Documents to download

The Counter-Terrorism and Border Security Bill is a government bill which, having completed its legislative stages in the House of Commons, was introduced in the House of Lords on 12 September 2018. It is scheduled to have its second reading on 9 October 2018. The Bill contains a range of counter-terrorism measures, many of which update, amend and add to those already set out in existing legislation. For example, the Bill would:

  • make it an offence to express support for a proscribed terrorist organisation when the individual is “reckless” as to whether it would encourage parties to the expression to support such an organisation;
  • create an offence of streaming certain terrorism-related material over the internet;
  • make it an offence to enter or remain in certain areas as designated by the Secretary of State (eg areas controlled by certain terrorist groups);
  • extend extra-territorial jurisdiction and the maximum sentences applicable to certain offences;
  • extend the powers of local authorities in connection to the Prevent strategy; and
  • amend provisions in relation to retention of biometric data.

The provisions follow the Government’s commitment to review and update its counter-terrorism strategy, and are also a reaction to terrorist attacks in the UK over the last few years. In addition, the Bill would provide officials powers to stop, search and detain individuals at ports and borders to determine whether individuals are involved with, or have been involved with, “hostile state activity”. The Government has confirmed this is in response to the suspected involvement of Russia in the poisoning of Sergei and Yulia Skripal in Salisbury in March 2018. Although the purpose of the Bill was largely supported by opposition parties in the House of Commons, concerns were raised over the operation and wording of several clauses, for example over the application of the port and border powers and over how some of the new or revised offences may effect innocent people.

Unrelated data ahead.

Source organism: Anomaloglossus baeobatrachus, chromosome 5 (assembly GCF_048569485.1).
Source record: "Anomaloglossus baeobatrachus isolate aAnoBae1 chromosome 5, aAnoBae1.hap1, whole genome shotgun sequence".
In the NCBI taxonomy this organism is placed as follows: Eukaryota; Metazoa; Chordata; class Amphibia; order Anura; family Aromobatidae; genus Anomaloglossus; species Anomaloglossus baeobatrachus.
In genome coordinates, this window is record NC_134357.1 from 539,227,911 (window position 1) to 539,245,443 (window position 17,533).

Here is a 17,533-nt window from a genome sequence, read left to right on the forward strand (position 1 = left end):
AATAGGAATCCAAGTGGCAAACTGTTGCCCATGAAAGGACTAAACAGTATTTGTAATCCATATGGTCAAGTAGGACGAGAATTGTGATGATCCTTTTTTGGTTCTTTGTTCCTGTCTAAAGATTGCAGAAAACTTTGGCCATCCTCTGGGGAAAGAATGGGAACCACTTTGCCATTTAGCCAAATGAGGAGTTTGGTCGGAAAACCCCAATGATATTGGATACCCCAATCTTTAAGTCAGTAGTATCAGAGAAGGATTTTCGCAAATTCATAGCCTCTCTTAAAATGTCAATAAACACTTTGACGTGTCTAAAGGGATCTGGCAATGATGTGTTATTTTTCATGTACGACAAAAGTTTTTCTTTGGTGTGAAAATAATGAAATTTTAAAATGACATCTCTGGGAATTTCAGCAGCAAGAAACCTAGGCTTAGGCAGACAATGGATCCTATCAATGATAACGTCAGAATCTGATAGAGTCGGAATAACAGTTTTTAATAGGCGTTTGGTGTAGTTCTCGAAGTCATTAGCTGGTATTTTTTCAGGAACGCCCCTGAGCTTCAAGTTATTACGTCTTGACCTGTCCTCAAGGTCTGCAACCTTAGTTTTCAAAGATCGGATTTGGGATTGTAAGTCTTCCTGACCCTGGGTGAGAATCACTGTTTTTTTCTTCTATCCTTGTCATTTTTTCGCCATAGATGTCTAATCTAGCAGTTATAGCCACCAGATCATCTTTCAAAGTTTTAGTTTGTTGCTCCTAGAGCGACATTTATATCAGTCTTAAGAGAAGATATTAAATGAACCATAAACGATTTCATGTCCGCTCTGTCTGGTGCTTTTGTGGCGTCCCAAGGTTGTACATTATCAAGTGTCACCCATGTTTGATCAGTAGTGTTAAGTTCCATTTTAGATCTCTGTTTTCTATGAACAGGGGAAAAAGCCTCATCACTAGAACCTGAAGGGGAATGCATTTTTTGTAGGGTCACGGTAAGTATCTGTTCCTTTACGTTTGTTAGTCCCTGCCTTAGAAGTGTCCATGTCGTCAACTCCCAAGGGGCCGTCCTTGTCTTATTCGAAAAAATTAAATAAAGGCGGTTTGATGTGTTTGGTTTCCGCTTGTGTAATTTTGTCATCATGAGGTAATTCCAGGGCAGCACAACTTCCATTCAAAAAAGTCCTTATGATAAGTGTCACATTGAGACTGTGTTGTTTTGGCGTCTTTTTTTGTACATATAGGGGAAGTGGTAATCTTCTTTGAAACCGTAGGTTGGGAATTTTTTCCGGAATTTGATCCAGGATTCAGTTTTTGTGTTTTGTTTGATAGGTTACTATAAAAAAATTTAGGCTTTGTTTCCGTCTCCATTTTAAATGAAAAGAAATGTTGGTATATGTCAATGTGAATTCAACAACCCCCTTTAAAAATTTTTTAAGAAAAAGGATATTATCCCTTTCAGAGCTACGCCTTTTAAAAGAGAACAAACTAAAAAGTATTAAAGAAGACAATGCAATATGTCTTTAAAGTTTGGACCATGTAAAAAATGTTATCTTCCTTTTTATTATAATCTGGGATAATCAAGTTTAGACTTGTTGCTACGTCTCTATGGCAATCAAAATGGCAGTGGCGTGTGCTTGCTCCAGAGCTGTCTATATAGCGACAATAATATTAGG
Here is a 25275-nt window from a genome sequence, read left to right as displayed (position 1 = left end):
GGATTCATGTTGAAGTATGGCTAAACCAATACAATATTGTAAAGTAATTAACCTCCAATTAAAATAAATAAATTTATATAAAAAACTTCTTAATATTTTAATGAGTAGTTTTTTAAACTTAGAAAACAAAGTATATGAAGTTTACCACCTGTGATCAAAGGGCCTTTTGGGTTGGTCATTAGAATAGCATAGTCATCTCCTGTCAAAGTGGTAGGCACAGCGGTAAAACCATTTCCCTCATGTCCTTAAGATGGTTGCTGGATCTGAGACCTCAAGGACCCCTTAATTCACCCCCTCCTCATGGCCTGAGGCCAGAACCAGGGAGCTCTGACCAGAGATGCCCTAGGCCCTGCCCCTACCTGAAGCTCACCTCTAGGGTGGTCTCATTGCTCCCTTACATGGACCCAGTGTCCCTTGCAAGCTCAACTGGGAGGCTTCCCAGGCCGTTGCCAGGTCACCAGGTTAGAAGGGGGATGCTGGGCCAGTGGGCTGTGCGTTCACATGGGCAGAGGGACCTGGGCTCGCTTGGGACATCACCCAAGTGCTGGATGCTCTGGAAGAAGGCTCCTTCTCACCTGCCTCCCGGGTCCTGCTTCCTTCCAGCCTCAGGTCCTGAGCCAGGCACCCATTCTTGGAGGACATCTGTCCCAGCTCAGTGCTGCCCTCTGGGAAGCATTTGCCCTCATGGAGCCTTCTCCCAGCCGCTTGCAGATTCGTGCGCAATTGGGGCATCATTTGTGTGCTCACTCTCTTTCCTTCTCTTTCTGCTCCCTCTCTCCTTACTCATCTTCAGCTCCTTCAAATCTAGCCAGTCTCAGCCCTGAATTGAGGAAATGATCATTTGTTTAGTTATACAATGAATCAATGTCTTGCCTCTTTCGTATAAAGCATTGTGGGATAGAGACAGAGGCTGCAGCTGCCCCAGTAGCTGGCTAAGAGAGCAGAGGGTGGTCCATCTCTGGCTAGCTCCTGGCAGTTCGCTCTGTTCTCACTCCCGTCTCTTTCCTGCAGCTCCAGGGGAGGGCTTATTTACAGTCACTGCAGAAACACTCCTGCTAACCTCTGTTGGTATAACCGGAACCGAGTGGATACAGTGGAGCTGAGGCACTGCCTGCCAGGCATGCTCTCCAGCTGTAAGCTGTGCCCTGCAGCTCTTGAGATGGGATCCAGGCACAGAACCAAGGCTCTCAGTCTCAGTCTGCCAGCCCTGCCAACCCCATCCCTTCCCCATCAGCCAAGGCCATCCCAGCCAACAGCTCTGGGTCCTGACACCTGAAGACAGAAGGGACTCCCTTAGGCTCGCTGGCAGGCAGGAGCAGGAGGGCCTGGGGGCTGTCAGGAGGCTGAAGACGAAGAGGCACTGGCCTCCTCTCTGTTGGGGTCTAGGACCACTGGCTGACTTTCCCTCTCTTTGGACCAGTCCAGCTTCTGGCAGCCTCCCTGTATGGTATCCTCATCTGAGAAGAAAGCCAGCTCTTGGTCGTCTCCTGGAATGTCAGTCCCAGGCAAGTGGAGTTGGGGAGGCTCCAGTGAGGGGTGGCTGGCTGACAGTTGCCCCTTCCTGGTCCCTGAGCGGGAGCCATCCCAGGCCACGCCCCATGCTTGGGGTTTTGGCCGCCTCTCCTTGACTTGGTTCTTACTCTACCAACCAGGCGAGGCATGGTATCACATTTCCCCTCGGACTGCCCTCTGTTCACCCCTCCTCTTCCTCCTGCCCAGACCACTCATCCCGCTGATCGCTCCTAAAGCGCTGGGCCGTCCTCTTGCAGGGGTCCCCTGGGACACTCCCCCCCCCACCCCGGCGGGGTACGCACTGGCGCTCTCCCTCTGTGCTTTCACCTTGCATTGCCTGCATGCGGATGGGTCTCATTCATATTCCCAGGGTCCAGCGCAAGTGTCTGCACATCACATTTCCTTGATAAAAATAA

This Briefing provides details on each of the Bill’s clauses (including consideration by the Joint Committee on Human Rights where applicable) and highlights some of the issues and amendments covered during the Bill’s House of Commons stages.


Documents to download

Related posts

  • Forensic science and the criminal justice system

    In May 2019, the House of Lords Science and Technology Committee published a report warning the quality and delivery of forensic science services in England and Wales was inadequate. It recommended several reforms intended to halt the damage this was causing to public trust in the criminal justice system. The House of Lords is scheduled to debate this report on 26 April 2021. This article summarises the committee’s recommendation, the Government’s response and subsequent developments.

    Forensic science and the criminal justice system
  • Facial recognition technology: police powers and the protection of privacy

    Facial recognition technology is used to identify individuals or to verify someone’s identity. Live facial recognition has been used by several police forces in England and Wales in collaboration with the private sector. There have been calls for increased scrutiny and oversight of the powers of the police to use the technology, including in the House of Lords. This article summarises the debates about the use of this technology.

    Facial recognition technology: police powers and the protection of privacy